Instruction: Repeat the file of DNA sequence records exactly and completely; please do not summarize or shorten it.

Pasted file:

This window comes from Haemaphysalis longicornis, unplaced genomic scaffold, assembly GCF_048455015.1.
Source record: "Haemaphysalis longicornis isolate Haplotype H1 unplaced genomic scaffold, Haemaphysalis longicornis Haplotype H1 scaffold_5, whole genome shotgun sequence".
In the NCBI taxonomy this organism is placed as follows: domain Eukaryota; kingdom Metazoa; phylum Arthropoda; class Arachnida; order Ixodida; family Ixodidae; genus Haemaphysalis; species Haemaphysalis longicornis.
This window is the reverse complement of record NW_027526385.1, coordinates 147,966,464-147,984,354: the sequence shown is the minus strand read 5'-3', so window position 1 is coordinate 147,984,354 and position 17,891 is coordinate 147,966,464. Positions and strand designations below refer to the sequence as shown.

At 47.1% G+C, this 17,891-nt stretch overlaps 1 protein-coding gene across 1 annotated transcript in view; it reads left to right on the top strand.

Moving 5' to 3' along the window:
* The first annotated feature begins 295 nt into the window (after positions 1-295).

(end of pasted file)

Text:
This window comes from Haemaphysalis longicornis, unplaced genomic scaffold, assembly GCF_048455015.1.
Source record: "Haemaphysalis longicornis isolate Haplotype H1 unplaced genomic scaffold, Haemaphysalis longicornis Haplotype H1 scaffold_5, whole genome shotgun sequence".
In the NCBI taxonomy this organism is placed as follows: domain Eukaryota; kingdom Metazoa; phylum Arthropoda; class Arachnida; order Ixodida; family Ixodidae; genus Haemaphysalis; species Haemaphysalis longicornis.
This window is the reverse complement of record NW_027526385.1, coordinates 147,966,464-147,984,354: the sequence shown is the minus strand read 5'-3', so window position 1 is coordinate 147,984,354 and position 17,891 is coordinate 147,966,464. Positions and strand designations below refer to the sequence as shown.

At 47.1% G+C, this 17,891-nt stretch overlaps 1 protein-coding gene across 1 annotated transcript in view; it reads left to right on the top strand.

Moving 5' to 3' along the window:
* The first annotated feature begins 295 nt into the window (after positions 1-295).